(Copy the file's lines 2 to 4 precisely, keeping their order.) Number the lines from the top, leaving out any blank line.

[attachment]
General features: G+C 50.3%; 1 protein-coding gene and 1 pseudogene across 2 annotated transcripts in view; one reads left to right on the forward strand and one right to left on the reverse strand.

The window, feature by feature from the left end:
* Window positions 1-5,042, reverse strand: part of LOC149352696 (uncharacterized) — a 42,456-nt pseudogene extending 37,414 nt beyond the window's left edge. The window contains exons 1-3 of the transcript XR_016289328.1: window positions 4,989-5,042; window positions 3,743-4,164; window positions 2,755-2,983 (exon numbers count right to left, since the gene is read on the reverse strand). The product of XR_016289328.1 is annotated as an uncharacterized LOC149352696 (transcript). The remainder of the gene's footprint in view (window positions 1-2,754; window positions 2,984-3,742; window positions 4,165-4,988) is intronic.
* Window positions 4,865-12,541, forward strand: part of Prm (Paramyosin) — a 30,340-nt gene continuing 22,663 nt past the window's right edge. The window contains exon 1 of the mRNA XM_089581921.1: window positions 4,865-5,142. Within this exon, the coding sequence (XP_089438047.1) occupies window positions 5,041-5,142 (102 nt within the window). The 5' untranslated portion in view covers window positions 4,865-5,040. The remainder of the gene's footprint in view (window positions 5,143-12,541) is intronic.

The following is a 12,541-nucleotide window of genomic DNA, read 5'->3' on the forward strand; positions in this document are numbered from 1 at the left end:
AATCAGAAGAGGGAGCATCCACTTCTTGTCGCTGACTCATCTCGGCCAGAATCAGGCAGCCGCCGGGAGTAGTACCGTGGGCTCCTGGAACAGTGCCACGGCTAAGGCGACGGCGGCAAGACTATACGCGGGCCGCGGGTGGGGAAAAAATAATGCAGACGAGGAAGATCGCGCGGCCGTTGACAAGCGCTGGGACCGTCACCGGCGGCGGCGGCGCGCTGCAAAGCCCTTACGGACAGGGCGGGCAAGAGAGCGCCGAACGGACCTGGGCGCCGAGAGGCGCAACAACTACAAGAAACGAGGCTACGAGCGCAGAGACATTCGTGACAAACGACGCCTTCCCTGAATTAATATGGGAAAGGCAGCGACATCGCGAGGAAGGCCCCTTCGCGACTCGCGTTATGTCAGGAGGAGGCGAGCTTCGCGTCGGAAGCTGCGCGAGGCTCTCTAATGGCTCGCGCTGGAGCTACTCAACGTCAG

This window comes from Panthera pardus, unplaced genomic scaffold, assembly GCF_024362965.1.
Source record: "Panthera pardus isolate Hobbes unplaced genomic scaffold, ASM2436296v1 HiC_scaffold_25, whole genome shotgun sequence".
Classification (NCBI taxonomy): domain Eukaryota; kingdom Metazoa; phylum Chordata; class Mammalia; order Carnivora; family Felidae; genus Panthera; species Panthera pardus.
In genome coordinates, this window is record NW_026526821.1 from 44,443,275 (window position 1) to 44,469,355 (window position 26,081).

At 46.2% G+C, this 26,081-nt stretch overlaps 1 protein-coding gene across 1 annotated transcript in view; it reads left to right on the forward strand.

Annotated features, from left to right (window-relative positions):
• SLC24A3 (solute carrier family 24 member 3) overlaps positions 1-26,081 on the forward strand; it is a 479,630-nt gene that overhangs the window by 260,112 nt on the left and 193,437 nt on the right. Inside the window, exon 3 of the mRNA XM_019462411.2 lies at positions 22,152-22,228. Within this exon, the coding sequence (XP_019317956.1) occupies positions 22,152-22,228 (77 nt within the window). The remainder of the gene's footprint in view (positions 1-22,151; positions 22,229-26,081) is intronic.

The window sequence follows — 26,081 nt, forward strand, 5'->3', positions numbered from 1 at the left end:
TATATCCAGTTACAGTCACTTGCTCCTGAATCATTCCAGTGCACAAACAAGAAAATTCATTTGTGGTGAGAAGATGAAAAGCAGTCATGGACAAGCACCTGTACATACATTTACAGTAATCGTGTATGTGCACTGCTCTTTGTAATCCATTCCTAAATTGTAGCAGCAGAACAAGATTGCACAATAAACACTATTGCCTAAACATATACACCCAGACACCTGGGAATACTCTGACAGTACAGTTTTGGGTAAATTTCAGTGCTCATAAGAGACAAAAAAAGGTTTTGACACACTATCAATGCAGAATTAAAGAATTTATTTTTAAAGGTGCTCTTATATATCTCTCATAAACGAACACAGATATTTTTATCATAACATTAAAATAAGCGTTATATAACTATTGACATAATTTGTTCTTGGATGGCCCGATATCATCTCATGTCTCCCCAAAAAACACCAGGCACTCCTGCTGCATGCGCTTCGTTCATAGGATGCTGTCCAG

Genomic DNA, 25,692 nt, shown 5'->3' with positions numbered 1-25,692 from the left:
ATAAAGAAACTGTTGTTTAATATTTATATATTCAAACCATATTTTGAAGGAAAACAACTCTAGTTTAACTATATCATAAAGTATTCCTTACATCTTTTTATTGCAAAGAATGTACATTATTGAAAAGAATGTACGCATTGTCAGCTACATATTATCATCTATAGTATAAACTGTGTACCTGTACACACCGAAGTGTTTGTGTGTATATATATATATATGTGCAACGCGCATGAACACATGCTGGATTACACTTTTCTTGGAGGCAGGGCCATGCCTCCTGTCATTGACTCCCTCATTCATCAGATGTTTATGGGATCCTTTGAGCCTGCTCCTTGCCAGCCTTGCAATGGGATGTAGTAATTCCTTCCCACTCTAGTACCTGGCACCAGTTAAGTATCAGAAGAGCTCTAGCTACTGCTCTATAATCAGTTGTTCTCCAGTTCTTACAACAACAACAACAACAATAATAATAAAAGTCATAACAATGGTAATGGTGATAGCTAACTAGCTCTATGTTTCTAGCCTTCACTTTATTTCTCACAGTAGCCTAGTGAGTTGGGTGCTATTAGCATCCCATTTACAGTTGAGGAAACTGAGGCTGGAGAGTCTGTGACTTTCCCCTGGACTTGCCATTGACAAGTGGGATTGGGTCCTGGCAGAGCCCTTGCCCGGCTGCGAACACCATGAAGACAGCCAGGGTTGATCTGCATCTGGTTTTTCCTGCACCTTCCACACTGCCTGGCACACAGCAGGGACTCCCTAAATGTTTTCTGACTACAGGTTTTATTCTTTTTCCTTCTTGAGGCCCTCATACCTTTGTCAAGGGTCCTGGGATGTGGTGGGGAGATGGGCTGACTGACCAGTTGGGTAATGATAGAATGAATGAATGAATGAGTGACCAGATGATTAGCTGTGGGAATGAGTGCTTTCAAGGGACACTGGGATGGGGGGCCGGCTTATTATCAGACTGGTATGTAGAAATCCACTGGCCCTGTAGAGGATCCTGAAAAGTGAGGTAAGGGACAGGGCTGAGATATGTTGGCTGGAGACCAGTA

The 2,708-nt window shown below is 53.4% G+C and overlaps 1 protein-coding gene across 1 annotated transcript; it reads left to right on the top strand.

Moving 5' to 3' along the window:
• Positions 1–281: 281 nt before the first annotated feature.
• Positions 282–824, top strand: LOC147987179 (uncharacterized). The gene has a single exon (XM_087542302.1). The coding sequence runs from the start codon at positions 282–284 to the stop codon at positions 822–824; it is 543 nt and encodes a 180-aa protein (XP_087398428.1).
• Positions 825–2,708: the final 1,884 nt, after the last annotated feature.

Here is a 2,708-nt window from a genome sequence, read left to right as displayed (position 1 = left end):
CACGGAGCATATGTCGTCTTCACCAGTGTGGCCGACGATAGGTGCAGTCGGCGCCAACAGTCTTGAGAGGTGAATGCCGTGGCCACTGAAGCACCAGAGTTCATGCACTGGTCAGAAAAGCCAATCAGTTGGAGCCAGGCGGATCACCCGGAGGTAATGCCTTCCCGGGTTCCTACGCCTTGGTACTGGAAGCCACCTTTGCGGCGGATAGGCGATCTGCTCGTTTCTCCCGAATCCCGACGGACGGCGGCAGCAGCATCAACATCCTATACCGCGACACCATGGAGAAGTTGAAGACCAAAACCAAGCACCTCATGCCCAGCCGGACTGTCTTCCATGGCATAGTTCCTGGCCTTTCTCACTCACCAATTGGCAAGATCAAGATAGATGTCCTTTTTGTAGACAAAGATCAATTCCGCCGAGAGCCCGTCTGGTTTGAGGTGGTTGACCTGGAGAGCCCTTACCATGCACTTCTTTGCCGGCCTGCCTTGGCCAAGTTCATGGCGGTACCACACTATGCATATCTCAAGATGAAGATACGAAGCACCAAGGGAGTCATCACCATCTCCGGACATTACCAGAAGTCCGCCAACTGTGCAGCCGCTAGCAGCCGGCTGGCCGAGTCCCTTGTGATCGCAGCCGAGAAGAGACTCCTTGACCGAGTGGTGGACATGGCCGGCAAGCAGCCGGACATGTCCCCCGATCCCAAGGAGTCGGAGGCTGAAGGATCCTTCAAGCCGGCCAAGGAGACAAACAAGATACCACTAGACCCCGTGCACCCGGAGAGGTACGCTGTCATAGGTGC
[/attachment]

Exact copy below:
The window, feature by feature from the left end:
* Window positions 1-5,042, reverse strand: part of LOC149352696 (uncharacterized) — a 42,456-nt pseudogene extending 37,414 nt beyond the window's left edge. The window contains exons 1-3 of the transcript XR_016289328.1: window positions 4,989-5,042; window positions 3,743-4,164; window positions 2,755-2,983 (exon numbers count right to left, since the gene is read on the reverse strand). The product of XR_016289328.1 is annotated as an uncharacterized LOC149352696 (transcript). The remainder of the gene's footprint in view (window positions 1-2,754; window positions 2,984-3,742; window positions 4,165-4,988) is intronic.
* Window positions 4,865-12,541, forward strand: part of Prm (Paramyosin) — a 30,340-nt gene continuing 22,663 nt past the window's right edge. The window contains exon 1 of the mRNA XM_089581921.1: window positions 4,865-5,142. Within this exon, the coding sequence (XP_089438047.1) occupies window positions 5,041-5,142 (102 nt within the window). The 5' untranslated portion in view covers window positions 4,865-5,040. The remainder of the gene's footprint in view (window positions 5,143-12,541) is intronic.